The importance of construction in the consumption of natural resources is leading structural design professionals to create more efficient structure designs that reduce emissions as well as the energy consumed. This paper presents an automated process to obtain low embodied energy buttressed earth-retaining wall optimum designs. Two objective functions were considered to compare the difference between a cost optimization and an embodied energy optimization. To reach the best design for every optimization criterion, a tuning of the algorithm parameters was carried out. This study used a hybrid simulated optimization algorithm to obtain the values of the geometry, the concrete resistances, and the amounts of concrete and materials to obtain an optimum buttressed earth-retaining wall low embodied energy design. The relation between all the geometric variables and the wall height was obtained by adjusting the linear and parabolic functions. A relationship was found between the two optimization criteria, and it can be concluded that cost and energy optimization are linked. This allows us to state that a cost reduction of €1 has an associated energy consumption reduction of 4.54 kWh. To achieve a low embodied energy design, it is recommended to reduce the distance between buttresses with respect to economic optimization. This decrease allows a reduction in the reinforcing steel needed to resist stem bending. The difference between the results of the geometric variables of the foundation for the two-optimization objectives reveals hardly any variation between them. This work gives technicians some rules to get optimum cost and embodied energy design. Furthermore, it compares designs obtained through these two optimization objectives with traditional design recommendations.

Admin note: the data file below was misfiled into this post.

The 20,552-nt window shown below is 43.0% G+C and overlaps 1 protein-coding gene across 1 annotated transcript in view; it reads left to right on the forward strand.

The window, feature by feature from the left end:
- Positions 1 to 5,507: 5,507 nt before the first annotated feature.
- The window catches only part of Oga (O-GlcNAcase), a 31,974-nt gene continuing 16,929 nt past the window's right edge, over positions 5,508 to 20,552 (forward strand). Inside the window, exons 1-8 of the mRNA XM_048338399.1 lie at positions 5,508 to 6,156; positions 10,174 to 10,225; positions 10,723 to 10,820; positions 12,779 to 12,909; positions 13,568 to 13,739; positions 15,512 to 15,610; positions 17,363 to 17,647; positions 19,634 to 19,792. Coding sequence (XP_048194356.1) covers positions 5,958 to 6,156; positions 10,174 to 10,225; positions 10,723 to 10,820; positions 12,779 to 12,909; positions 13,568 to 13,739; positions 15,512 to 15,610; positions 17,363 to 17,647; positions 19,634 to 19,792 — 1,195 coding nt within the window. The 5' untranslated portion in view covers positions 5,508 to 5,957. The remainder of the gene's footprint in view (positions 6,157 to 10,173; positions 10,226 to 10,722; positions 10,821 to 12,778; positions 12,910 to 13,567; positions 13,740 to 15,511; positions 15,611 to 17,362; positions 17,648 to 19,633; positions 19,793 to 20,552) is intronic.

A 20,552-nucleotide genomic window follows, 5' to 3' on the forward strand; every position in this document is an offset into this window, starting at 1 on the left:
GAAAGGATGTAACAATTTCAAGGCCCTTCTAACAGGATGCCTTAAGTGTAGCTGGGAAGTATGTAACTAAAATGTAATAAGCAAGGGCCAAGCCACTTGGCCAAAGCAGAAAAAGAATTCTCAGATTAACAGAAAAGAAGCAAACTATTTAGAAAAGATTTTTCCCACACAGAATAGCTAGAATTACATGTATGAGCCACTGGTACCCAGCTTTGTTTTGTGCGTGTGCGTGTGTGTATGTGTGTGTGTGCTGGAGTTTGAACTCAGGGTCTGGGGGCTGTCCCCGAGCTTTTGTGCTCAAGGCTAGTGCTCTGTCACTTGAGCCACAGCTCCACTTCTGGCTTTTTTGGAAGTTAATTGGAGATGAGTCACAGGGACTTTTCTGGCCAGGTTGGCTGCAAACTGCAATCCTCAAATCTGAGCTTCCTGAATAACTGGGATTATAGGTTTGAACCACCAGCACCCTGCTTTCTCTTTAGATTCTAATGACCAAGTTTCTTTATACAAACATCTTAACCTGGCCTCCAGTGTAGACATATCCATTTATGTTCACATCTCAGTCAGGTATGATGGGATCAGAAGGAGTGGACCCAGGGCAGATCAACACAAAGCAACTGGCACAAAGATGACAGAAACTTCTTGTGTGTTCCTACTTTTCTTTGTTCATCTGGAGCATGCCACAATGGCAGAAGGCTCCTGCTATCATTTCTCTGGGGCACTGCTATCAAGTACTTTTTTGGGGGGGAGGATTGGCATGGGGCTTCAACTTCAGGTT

- Buttressed earth-retaining walls
- Energy savings
- Heuristic optimization
- Sustainable construction